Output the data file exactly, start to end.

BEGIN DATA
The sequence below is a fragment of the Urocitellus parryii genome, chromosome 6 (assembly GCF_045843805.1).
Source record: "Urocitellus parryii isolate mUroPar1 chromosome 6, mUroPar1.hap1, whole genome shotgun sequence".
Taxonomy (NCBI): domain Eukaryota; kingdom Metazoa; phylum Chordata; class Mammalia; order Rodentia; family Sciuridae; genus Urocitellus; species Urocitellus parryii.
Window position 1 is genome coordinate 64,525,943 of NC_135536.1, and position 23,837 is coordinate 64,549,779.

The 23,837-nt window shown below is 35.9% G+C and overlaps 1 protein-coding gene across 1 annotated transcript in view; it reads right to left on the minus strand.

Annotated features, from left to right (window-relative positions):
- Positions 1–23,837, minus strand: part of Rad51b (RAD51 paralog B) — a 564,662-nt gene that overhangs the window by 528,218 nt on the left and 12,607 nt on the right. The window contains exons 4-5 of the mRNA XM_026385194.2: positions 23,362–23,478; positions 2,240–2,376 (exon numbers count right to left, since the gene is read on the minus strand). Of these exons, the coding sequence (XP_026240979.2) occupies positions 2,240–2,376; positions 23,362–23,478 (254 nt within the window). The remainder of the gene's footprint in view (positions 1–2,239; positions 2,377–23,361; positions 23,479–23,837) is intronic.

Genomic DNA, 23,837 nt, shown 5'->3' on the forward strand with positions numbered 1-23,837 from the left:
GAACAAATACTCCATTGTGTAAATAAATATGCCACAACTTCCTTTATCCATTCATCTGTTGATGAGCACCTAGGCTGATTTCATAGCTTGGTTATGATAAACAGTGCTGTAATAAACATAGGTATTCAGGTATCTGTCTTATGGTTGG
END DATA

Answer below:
The sequence below is a fragment of the Urocitellus parryii genome, chromosome 6 (assembly GCF_045843805.1).
Source record: "Urocitellus parryii isolate mUroPar1 chromosome 6, mUroPar1.hap1, whole genome shotgun sequence".
Taxonomy (NCBI): domain Eukaryota; kingdom Metazoa; phylum Chordata; class Mammalia; order Rodentia; family Sciuridae; genus Urocitellus; species Urocitellus parryii.
Window position 1 is genome coordinate 64,525,943 of NC_135536.1, and position 23,837 is coordinate 64,549,779.

The 23,837-nt window shown below is 35.9% G+C and overlaps 1 protein-coding gene across 1 annotated transcript in view; it reads right to left on the minus strand.

Annotated features, from left to right (window-relative positions):
- Positions 1–23,837, minus strand: part of Rad51b (RAD51 paralog B) — a 564,662-nt gene that overhangs the window by 528,218 nt on the left and 12,607 nt on the right. The window contains exons 4-5 of the mRNA XM_026385194.2: positions 23,362–23,478; positions 2,240–2,376 (exon numbers count right to left, since the gene is read on the minus strand). Of these exons, the coding sequence (XP_026240979.2) occupies positions 2,240–2,376; positions 23,362–23,478 (254 nt within the window). The remainder of the gene's footprint in view (positions 1–2,239; positions 2,377–23,361; positions 23,479–23,837) is intronic.

Genomic DNA, 23,837 nt, shown 5'->3' on the forward strand with positions numbered 1-23,837 from the left:
GAACAAATACTCCATTGTGTAAATAAATATGCCACAACTTCCTTTATCCATTCATCTGTTGATGAGCACCTAGGCTGATTTCATAGCTTGGTTATGATAAACAGTGCTGTAATAAACATAGGTATTCAGGTATCTGTCTTATGGTTGG